Discovering the power of love and hope


  • Nation
  • Saturday, 14 Oct 2017

KUCHING: “Kak, do you want to see what my online friends said after I posted a picture of myself online?” a message from Elizabeth Elida Edward popped up on my phone screen.

The sprightly lass, who suffered 86% burns on her body as a result of a fire at her house 13 years ago, has never shared a photo of herself after the mishap.

“What did they say?” I asked, remembering that just a few months ago Elizabeth said none of her online friends, whom she regularly speaks to on WhatsApp, knows how she looks.

For the first time, she has uploaded her photo as her WhatsApp profile picture.

“One of my friends said this to me, ‘Mostly people these days prioritise beauty so much that even if they have a pimple, they would complain. I respect you.

“You seemed unashamed to expose your face. It’s like you are grateful for the blessings you were given by God, not like other people, who edit their photos so much before posting’,” wrote Elizabeth.

I was proud of her and asked what spurred her to do it.

“I’ve gained more confidence after my stories came out and people read them,” she said.

I first met Elizabeth at the children’s ward of the burn centre at the Hallym University Hangang Sacred Heart Hospital in Seoul on July 31.

She was lying in her bed as nurses flitted around it, adjusting her IV drip or taking notes, asking her questions in English and Korean.

They were preparing Elizabeth for her second surgery.

Before the nurses wheeled her into the operation theatre, I saw Elizabeth’s mother squeeze her daughter’s hand, gently stroke her hair and leaned down to whisper in her ear.

Later, Murni, 42, told me that Elizabeth was nervous, as she had gone under the knife so many times.

It was a few days later when Elizabeth was recovering from the surgery – her second and final operation during her month-long stay at the hospital – when I saw her again. She was typing something on her smartphone using her right hand. Her left hand, which was operated on, was in a bandage.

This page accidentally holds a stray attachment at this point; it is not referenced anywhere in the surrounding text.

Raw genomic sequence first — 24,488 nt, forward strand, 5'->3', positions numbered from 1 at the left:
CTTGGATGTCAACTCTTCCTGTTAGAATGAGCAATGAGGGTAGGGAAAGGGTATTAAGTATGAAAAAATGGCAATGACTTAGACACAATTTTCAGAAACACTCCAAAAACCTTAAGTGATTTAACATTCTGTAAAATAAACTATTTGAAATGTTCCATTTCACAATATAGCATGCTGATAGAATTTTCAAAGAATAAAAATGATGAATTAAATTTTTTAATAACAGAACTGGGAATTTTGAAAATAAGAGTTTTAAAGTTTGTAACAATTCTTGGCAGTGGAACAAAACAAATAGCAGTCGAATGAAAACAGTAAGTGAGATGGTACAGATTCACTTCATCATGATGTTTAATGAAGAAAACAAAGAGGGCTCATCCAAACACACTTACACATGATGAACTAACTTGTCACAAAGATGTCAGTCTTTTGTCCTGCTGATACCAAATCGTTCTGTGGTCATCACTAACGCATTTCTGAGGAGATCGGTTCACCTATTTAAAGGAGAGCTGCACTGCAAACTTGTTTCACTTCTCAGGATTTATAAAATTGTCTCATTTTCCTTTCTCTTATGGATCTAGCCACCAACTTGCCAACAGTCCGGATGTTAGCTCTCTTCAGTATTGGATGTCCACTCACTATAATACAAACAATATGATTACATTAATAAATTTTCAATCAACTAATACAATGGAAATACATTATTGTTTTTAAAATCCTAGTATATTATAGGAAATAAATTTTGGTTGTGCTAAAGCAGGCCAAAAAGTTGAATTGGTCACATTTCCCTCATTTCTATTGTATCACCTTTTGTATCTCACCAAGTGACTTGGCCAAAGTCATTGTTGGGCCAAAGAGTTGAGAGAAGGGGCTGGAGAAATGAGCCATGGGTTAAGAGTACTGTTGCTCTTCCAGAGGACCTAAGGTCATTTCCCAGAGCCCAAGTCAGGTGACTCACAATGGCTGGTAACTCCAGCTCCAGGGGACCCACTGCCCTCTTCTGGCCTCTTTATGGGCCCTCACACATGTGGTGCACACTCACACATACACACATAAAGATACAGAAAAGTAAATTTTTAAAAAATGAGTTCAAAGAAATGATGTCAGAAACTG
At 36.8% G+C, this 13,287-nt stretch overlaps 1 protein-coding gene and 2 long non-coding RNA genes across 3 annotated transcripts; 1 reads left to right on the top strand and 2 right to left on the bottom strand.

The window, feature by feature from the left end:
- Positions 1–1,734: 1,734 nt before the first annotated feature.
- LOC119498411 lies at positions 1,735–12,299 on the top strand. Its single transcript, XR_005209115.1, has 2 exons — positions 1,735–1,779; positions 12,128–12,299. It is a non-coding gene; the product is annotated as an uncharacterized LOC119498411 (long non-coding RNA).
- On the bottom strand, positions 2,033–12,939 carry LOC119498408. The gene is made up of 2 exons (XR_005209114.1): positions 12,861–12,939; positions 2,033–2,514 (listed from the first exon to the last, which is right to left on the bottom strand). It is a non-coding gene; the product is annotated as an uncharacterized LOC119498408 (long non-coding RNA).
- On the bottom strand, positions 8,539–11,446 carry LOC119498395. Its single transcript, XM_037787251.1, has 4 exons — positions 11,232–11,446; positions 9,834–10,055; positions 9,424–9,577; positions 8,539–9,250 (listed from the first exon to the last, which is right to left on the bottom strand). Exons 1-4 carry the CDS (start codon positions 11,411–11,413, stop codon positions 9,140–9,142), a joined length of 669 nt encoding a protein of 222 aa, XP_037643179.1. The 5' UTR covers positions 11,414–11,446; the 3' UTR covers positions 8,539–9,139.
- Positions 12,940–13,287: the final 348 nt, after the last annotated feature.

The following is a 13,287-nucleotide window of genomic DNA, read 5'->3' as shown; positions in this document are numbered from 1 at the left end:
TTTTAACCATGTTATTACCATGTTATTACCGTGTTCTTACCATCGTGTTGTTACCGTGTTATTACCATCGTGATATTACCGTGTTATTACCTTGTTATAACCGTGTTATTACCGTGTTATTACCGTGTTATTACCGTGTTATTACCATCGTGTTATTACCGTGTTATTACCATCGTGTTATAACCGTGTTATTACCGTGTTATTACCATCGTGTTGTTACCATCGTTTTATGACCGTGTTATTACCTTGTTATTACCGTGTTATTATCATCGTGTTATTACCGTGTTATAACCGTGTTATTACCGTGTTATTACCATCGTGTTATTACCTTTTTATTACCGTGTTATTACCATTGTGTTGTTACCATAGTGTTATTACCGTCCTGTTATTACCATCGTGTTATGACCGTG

I, a rookie journalist in my first year as a news reporter and my first out-of-base assignment, was nervous. I did not know how she would react to me.

“I’m writing a short story. It’s a mystery laced with a bit of romance. I love to write,” she said when asked, and I smiled, no longer nervous. I knew that we would get along just fine.

Over the next few days, I learnt that her favourite bands were Little Mix and Fifth Harmony, and that she loves cats, handicrafts, and chatting with her online friends.

Her ambition is to be a lawyer or a novelist, and her favourite subject is Mathematics.

Her courage was unsinkable and her eyes lit up when she laughed. Her positivity was contagious.

Her mother would complain about her messy room back home, and Elizabeth would feign annoyance, giggling cheekily.

Elizabeth, half Bidayuh, half Kadazandusun, was cheerful, kind, plucky and funny with an aptitude for cheekiness.

But her post-burn injuries and deformities will require lifelong medical attention and possibly more surgeries.

On my last day in Seoul, I gave Elizabeth a hug and asked her to be strong and to look after her mother.


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